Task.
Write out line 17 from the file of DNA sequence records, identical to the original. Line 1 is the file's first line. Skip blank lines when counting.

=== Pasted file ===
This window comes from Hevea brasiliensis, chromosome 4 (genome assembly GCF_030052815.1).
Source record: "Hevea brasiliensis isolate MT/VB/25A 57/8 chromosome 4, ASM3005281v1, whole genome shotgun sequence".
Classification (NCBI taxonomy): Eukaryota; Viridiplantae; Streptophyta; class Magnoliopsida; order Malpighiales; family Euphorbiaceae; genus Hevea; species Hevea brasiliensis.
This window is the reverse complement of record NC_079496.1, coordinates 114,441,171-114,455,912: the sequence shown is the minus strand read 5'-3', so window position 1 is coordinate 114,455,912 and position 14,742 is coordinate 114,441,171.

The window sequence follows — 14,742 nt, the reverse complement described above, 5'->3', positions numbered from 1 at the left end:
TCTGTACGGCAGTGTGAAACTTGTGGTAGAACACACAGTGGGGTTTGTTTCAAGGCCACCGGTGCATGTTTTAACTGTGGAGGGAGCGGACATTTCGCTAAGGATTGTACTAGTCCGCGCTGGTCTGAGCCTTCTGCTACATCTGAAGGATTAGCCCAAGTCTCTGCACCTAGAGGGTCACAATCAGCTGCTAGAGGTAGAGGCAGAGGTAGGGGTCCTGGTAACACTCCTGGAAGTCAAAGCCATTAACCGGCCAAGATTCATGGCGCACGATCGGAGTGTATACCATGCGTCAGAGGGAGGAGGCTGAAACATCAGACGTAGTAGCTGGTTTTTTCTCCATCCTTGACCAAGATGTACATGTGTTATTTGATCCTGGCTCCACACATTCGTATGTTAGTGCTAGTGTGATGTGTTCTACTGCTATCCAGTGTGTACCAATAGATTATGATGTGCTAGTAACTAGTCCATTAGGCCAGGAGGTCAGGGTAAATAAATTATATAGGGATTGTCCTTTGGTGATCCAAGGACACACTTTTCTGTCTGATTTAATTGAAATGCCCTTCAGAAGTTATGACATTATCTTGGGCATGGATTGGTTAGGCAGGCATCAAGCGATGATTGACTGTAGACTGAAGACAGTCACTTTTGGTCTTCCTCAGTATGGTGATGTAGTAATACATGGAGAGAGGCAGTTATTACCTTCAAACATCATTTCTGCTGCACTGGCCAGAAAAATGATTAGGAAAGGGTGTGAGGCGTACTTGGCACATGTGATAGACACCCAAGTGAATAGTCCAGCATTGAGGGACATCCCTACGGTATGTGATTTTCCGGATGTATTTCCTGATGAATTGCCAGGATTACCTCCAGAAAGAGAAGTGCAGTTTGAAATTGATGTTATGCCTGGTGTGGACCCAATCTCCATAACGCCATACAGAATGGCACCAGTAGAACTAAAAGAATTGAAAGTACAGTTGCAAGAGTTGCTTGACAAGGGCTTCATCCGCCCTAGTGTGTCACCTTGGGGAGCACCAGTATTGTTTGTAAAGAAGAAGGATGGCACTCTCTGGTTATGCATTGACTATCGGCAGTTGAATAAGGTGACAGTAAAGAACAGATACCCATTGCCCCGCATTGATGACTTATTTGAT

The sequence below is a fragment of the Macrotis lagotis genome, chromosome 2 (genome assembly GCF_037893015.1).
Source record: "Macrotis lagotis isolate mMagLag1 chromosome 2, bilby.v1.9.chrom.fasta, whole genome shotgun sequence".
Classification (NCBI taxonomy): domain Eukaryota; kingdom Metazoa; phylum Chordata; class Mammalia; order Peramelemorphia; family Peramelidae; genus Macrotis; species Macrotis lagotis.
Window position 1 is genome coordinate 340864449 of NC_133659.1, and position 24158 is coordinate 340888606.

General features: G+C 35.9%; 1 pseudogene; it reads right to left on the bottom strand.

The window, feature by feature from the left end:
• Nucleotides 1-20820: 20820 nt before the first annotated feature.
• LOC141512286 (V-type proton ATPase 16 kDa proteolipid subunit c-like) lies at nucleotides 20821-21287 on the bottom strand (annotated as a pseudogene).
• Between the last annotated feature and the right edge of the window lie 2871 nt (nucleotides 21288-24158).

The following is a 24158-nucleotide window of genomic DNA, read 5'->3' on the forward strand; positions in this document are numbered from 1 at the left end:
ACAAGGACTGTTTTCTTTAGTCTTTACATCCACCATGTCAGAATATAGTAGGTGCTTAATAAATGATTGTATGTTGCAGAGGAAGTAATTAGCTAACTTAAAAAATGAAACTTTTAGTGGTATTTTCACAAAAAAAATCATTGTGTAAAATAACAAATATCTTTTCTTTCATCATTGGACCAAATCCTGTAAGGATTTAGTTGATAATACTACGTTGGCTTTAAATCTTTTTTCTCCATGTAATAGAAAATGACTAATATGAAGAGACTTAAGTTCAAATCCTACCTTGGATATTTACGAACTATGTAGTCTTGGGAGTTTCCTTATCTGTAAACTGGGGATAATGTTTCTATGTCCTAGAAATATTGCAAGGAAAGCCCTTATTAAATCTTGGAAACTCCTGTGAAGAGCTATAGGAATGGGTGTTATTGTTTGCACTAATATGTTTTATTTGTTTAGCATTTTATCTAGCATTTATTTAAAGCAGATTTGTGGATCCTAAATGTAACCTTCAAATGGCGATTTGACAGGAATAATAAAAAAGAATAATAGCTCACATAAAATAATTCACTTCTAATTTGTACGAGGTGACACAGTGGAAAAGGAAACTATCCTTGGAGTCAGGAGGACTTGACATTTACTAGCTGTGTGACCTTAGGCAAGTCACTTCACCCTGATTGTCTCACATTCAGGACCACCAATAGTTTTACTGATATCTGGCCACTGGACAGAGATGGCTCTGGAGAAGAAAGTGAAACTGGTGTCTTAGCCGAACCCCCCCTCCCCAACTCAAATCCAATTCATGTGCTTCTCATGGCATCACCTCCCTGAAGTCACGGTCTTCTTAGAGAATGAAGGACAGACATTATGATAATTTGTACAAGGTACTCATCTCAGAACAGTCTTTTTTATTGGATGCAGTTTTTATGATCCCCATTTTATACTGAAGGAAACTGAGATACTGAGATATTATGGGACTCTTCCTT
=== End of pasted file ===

ACAAGGACTGTTTTCTTTAGTCTTTACATCCACCATGTCAGAATATAGTAGGTGCTTAATAAATGATTGTATGTTGCAGAGGAAGTAATTAGCTAACTTAAAAAATGAAACTTTTAGTGGTATTTTCACAAAAAAAATCATTGTGTAAAATAACAAATATCTTTTCTTTCATCATTGGACCAAATCCTGTAAGGATTTAGTTGATAATACTACGTTGGCTTTAAATCTTTTTTCTCCATGTAATAGAAAATGACTAATATGAAGAGACTTAAGTTCAAATCCTACCTTGGATATTTACGAACTATGTAGTCTTGGGAGTTTCCTTATCTGTAAACTGGGGATAATGTTTCTATGTCCTAGAAATATTGCAAGGAAAGCCCTTATTAAATCTTGGAAACTCCTGTGAAGAGCTATAGGAATGGGTGTTATTGTTTGCACTAATATGTTTTATTTGTTTAGCATTTTATCTAGCATTTATTTAAAGCAGATTTGTGGATCCTAAATGTAACCTTCAAATGGCGATTTGACAGGAATAATAAAAAAGAATAATAGCTCACATAAAATAATTCACTTCTAATTTGTACGAGGTGACACAGTGGAAAAGGAAACTATCCTTGGAGTCAGGAGGACTTGACATTTACTAGCTGTGTGACCTTAGGCAAGTCACTTCACCCTGATTGTCTCACATTCAGGACCACCAATAGTTTTACTGATATCTGGCCACTGGACAGAGATGGCTCTGGAGAAGAAAGTGAAACTGGTGTCTTAGCCGAACCCCCCCTCCCCAACTCAAATCCAATTCATGTGCTTCTCATGGCATCACCTCCCTGAAGTCACGGTCTTCTTAGAGAATGAAGGACAGACATTATGATAATTTGTACAAGGTACTCATCTCAGAACAGTCTTTTTTATTGGATGCAGTTTTTATGATCCCCATTTTATACTGAAGGAAACTGAGATACTGAGATATTATGGGACTCTTCCTT